- The 2013 class of Louisiana Master Farmers was recently recognized at a luncheon sponsored by the Louisiana Association of Conservation Districts at the Crowne Plaza Hotel in Baton Rouge.
- Second largest group since the first class was honored in 2006.
The 2013 class of Louisiana Master Farmers was recently recognized at a luncheon sponsored by the Louisiana Association of Conservation Districts at the Crowne Plaza Hotel in Baton Rouge.
This is the second largest group since the first class was honored in 2006, according to Ernest Girouard, LSU AgCenter coordinator of the Master Farmer Program.
Having this group of producers go the extra step toward certifying their farms follow best management practices adds value to the products they produce, Girouard said.
“The AgCenter initiated the program of bringing partners together and having a partnership to help farmers address the environmental quality challenges,” said LSU AgCenter vice chancellor Paul Coreil.
People want farmers to be good stewards of soil and water, but there needed to be a way to measure whether the right amount of fertilizer was being used, how soil erosion was being handled and clean water issues, Coreil said.
The Master Farmer program provided a way to look at these issues and manage them.
“This program allows us to provide evidence that we are doing something about these issues, and we’re being good stewards of the natural resources,” Coreil said.
Partners in the program are the LSU AgCenter, Louisiana Farm Bureau, Louisiana Department of Agriculture and Forestry, Louisiana Cattlemen’s Association and the USDA’s Natural Resources Conservation Service.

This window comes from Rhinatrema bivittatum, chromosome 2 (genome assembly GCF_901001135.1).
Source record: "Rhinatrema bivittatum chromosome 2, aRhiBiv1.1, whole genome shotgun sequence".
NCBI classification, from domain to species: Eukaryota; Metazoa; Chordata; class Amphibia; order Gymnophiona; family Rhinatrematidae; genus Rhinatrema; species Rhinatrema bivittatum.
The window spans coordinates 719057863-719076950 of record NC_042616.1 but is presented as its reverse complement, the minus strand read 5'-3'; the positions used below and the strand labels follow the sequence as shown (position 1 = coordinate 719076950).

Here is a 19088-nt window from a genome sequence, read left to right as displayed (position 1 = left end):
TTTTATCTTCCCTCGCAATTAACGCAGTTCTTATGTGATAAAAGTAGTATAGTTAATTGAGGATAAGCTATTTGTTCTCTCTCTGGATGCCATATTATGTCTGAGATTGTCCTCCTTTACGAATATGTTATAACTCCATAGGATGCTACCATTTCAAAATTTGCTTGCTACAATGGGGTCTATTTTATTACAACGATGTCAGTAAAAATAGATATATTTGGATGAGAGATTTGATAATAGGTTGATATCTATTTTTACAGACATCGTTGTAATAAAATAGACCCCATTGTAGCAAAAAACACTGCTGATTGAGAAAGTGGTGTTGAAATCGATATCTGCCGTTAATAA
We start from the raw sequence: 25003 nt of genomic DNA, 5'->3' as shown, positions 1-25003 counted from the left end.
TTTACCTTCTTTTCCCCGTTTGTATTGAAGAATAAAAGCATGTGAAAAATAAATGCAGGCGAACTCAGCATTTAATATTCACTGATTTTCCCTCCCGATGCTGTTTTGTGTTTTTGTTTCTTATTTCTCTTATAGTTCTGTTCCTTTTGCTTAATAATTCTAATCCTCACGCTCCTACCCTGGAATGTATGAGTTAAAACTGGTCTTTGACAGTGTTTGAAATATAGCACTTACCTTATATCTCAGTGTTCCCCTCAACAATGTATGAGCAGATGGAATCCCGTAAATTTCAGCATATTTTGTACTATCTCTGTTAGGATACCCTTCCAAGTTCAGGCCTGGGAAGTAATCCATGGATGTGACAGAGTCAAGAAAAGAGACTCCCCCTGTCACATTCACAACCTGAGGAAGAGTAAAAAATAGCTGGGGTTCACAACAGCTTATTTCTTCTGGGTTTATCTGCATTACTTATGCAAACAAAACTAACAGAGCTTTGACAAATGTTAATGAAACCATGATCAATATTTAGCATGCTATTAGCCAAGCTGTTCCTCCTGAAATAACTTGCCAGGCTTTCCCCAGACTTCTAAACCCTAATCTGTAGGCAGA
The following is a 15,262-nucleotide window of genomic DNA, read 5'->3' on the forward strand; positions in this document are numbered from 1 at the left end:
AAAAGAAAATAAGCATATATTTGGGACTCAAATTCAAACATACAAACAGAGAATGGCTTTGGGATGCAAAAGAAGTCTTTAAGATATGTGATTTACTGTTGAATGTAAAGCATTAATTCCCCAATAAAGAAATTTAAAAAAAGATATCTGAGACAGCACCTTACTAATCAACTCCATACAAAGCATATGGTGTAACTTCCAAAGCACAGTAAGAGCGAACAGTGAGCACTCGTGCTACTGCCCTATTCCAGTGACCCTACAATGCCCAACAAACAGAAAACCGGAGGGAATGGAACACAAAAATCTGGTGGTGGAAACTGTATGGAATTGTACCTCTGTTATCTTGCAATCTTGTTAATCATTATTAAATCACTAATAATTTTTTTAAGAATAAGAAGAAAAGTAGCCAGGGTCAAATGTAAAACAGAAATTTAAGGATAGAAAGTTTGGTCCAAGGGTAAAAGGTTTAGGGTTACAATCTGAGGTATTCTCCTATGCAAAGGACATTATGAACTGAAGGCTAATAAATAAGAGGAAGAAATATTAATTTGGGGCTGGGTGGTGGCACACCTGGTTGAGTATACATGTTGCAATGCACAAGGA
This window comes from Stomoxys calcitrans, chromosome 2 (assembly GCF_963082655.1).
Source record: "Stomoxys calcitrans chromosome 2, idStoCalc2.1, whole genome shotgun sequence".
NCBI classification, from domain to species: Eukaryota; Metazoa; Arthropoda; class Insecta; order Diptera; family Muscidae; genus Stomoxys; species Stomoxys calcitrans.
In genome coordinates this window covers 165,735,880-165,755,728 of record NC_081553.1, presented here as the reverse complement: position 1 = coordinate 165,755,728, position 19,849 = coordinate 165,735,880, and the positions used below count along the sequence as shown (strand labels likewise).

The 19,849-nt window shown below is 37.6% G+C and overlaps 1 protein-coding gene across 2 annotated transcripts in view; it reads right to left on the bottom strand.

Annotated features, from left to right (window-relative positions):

“The 33 Master Farmers certified this year show the renewed interest in the program because the federal clean water issues that are being addressed nationwide,” Girouard said.
West Baton Rouge Parish cattleman John Tilton was recognized as the Outstanding Master Farmer of the Year. He received a $1,000 check from the Louisiana Land Bank and a $500 check from the Gowan Company.
Those certified as 2013 Master Farmers were John Barnett, David Manuel , E.C. McCann and Mervin Trull, all of Lincoln Parish; Joseph G. Beaud III and Gary Hollier, of Pointe Coupee Parish; Holly Brossett and Maurine Wilkins, of Caldwell Parish; Dwayne Compton and Mark Zaunbrecher, of Jefferson Davis Parish; Caroline Falgout and Clint Galiano, of Tangipahoa Parish; R.T. Faulk III, of Ouachita Parish; Bryan Fontenot, Neal Fontenot, John D. Landreneau, James B. Shipp, Jr. and Richard Fontenot, of Evangeline Parish; Douglas Foreman, of Lafayette Parish; Billy Gaines, Clay Osborn, Joshua W. Peterson and Kevin Smith, of Jackson Parish; Dwight Hardee, Patrick Neal Hebert, Mitchell C. Marceaux , William Romero and Seth Woods, of Vermilion Parish; Chris Hightower of Claiborne Parish; Gregory Kincaid and Tammie McDaniel, of Franklin Parish; Phillip Lamartiniere, of Avoyelles Parish and Lee Washington, of Caddo Parish.
To become a certified Master Farmer, participants must complete classroom training, attend field days at model farms and develop a farm-specific conservation plan.
Louisiana was the first state to establish this type program in 2001 with legislative action.